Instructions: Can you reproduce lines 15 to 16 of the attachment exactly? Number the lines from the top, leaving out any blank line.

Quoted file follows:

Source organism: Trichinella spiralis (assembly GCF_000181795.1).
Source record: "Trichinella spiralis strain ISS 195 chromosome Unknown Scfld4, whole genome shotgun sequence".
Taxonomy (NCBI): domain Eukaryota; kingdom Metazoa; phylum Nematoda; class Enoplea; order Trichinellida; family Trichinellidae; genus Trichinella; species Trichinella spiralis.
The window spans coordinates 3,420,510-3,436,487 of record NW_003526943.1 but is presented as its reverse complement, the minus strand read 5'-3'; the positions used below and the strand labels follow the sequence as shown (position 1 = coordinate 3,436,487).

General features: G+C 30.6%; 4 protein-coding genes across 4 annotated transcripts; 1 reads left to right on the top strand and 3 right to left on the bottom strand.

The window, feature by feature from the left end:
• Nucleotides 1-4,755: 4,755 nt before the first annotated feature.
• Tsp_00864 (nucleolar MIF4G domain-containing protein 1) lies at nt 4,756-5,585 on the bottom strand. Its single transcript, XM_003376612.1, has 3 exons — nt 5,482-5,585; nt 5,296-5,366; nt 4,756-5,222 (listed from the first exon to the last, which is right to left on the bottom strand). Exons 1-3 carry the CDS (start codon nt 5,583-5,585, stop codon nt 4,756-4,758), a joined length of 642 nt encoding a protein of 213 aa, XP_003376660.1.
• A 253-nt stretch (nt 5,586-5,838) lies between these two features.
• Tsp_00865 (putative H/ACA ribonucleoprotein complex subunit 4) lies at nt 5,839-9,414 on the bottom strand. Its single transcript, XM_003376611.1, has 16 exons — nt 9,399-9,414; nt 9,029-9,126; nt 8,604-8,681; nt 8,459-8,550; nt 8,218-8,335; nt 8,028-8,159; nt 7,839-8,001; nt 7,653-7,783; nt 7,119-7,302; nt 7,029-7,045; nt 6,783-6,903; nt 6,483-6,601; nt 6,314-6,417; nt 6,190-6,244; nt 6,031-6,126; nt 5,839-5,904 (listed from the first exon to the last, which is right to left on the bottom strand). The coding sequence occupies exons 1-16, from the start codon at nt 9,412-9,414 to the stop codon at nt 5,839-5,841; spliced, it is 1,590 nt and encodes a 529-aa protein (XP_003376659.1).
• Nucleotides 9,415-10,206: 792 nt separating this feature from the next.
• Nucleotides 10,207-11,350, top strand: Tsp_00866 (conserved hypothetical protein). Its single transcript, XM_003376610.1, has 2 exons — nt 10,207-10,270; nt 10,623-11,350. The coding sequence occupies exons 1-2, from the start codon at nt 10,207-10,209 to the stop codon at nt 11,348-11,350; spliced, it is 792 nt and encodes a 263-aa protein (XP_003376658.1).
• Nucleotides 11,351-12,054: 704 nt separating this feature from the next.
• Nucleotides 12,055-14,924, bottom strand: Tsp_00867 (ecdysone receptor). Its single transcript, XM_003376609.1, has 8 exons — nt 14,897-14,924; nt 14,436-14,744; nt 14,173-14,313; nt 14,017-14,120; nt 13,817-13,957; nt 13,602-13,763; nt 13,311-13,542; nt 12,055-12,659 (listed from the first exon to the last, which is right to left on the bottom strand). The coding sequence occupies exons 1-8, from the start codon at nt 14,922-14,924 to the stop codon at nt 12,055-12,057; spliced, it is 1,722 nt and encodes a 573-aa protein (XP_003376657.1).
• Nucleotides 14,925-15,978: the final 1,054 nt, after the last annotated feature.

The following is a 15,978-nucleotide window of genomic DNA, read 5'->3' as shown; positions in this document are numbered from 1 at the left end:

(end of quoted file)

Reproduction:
• Nucleotides 14,925-15,978: the final 1,054 nt, after the last annotated feature.

The following is a 15,978-nucleotide window of genomic DNA, read 5'->3' as shown; positions in this document are numbered from 1 at the left end: